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Hackernoon logoBusiness Lessons I Learned in Office Ouotes and Facebook Statuses by@linh

Business Lessons I Learned in Office Ouotes and Facebook Statuses

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@linhLinh Dao Smooke

Hacker Noon Mama-in-Chief. But also like a real mom (to Norah).

Why Micheal Scott, you ask? Apparently everything I learn in life & business I learn from the Office. Check out the FAQ of Noonies, our annual Hacker Noon awards if you don't believe me.

We survived (and

thrived
) yet another year at Hacker Noon! I had less time to write this year. And there's no really good reason for it except the cliche "I'm too busy." Like you know, managing a (low) 7 digit budget and hiring (and firing) more people than I'm used to.

But that excuse is less acceptable when you are running a publication whose currency is, literally,

words
.

By the way, our team has been really into this words association board game lately (highly recommend Code Names). I thought it's worth mentioning and totally appropriate for a company who publishes words.

So I pledge, like most other coworkers in my team after our year end evaluation, to write more in 2020. For the health of this business, and for my own sanity.

One. Exclamation Mark is the bane of my existence.

In the process of screenshooting this status, I debated multiple times whether or not to include the

vanity
metrics right below. Just like all the times I debated which exclamation points to include and which to leave out and replace with a full stop. Too many women apparently do the same thing. We want to sound assertive, but not arrogant. Friendly but not unprofessional. Ready-to-close-deals but also perfectly-willing-to-compromise-if-needed. Centuries of societal expectations and trained behaviors at its best, I guess 🤷‍♀️

Two: Think of Hiring as bets

Hiring is so, so, so hard. We learn that there's a

50:50
chance that we will make the right decision from actual experience, and confirmed by data.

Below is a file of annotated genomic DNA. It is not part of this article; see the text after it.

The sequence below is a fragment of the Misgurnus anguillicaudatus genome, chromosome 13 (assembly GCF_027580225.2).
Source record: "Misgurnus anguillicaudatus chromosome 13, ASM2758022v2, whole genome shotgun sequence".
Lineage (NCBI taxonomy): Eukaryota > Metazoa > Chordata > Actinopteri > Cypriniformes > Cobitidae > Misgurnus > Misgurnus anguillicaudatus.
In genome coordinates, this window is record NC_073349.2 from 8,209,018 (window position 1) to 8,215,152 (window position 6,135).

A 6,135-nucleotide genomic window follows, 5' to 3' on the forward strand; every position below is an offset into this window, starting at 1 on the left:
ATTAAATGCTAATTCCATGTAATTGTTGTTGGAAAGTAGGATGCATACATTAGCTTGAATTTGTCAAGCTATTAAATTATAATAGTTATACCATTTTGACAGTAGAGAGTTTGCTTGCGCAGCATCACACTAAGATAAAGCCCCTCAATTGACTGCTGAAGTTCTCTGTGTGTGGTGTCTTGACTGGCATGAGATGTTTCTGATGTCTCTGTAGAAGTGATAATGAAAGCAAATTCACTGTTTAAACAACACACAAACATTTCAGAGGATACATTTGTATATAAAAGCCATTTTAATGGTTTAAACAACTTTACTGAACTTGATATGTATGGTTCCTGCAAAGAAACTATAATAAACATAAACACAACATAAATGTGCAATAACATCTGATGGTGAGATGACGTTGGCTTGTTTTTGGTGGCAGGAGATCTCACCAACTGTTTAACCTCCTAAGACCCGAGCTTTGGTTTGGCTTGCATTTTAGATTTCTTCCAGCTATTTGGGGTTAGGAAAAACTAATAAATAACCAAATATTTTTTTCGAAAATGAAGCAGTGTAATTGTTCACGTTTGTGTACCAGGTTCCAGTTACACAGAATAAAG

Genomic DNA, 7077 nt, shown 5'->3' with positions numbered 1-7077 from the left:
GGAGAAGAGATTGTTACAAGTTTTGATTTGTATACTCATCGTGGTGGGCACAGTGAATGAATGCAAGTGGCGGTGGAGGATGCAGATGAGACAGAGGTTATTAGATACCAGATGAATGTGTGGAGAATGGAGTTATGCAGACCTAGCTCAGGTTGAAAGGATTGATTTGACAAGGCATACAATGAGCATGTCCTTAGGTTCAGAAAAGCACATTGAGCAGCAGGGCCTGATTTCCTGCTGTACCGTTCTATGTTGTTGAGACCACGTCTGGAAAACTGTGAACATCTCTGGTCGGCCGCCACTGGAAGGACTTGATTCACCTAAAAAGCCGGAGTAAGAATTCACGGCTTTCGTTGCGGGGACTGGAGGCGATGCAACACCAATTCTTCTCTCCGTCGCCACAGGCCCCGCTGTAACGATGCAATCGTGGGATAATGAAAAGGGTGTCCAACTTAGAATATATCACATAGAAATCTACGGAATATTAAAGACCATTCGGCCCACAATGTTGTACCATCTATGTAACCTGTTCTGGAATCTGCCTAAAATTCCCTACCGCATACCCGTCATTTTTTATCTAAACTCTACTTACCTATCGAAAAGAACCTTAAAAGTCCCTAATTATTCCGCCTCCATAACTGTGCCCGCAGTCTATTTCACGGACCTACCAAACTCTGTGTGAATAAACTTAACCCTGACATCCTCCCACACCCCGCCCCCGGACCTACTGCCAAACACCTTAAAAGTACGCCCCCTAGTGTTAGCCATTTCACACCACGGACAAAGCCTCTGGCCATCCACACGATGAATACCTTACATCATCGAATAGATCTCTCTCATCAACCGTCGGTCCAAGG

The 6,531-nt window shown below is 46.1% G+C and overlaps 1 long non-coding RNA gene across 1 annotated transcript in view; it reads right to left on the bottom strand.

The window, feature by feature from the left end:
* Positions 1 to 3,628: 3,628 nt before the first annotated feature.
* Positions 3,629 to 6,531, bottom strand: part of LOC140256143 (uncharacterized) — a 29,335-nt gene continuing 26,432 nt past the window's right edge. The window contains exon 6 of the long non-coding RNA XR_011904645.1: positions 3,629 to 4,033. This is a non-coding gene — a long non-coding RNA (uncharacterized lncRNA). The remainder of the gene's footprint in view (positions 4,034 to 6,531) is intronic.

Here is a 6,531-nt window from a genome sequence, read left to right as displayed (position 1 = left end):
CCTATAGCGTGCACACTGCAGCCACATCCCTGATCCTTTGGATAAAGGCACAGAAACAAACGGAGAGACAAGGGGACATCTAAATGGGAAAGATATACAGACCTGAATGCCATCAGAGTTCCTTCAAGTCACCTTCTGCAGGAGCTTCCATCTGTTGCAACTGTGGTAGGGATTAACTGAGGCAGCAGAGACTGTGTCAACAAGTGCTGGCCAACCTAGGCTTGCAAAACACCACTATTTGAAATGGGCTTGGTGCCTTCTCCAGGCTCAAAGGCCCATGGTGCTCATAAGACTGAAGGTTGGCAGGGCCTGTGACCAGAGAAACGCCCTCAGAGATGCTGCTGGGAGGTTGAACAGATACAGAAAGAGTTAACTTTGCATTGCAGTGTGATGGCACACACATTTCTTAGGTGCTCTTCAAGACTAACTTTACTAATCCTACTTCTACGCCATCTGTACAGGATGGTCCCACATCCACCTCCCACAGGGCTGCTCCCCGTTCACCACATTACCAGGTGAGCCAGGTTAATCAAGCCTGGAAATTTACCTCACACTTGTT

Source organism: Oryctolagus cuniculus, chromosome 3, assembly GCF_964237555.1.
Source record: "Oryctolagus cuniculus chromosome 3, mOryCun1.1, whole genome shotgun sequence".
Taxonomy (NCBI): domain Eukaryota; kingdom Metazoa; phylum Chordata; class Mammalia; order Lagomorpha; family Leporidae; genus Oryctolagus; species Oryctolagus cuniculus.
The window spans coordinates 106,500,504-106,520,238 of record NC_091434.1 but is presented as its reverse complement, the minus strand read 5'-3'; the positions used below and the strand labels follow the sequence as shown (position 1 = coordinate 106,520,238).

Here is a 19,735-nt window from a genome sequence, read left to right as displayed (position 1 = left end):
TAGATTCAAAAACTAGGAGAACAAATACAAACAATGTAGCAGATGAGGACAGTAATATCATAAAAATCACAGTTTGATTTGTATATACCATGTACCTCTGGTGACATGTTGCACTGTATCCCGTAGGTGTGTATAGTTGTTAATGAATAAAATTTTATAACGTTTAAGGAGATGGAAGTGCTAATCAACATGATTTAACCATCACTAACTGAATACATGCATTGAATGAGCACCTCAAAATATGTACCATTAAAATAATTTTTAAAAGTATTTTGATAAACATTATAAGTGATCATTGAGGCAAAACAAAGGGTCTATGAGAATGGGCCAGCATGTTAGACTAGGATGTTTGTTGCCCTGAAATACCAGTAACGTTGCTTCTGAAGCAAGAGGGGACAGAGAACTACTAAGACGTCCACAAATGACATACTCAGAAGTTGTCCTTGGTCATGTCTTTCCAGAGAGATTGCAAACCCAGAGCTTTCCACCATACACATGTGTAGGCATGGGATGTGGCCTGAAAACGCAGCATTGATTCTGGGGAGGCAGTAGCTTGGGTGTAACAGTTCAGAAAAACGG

I learn that you should think about hiring like how investors hedge bets: you just need only one person who performs at 10x capacity out of the 10 people you hire for you to break even. Look for that person and treasure them like a family member.

Three: Fire Fast

Okay, everybody knows that you should "hire slow, fire fast". But

fast
meaning here is twofold.

  1. First, If you find yourself thinking about firing the person, it's already too late. Check your intuition and do it earlier than you would like. Don't wait until Halloween to fire the employee where you have the whole month of October to do so.
  2. And second, in the actual dreaded meeting, immediately tell the person that they are fired. Explain it in as simple and plain terms as possible. There's no point in dragging it out and softening the blow.

Four: Email lawyers instead of calling them

Why? I'll give you three reasons.

  • Legalese is impossible to understand when spoken to. Organize your thoughts and present your questions in an email.
  • Always have things on record, especially when it comes to legal stuff. Words don't lie.
  • Have you looked at the hourly rate of lawyers lately?

Five: do your books early & often

Accounting is like cleaning the house. Nobody LOVES doing it (unless you are Marie Kondo) but the more you put if off, the more clutter you have and the less productive you are. So, do all your books as regularly as possible.

One of my proudest milestone this year is to always have clean and presentable P&L, Balance Sheet and General Ledger ready to go whenever we need them, without any in-house accountant!

Six: pay people for lost time

If you pay someone late or show up late for an important meeting, send the person $$$ to make up for the lost time. Amount doesn't matter as much as the act itself.

I've done this a couple of times with our employees and I can testify that it improves morale greatly.

Seven: no one is above grunt work

Attention to detail is everything. No matter how trivial or unimportant.

Spot the slacker earlier who says no to grunt work. You can't manage if you don't know what you are managing and how.

David's first job out of college was to move stacks of newspapers from the printing press to the delivery vans. He worked his way up to reporter / page paginator (which started at a whopping $5.35/hour). Mine was to go through hundreds of hours of controlled interviews and enter them in a spreadsheet. I think those humbling jobs serve us well.

If you like this story, you can follow me on Facebook for more rants like this, because I'm apparently I'm a Facebook user that receives top badges for all the pages that I commented on once. The real reason I'm using Facebook so much is that I can follow all Favorite Office Superfan group anyway :)

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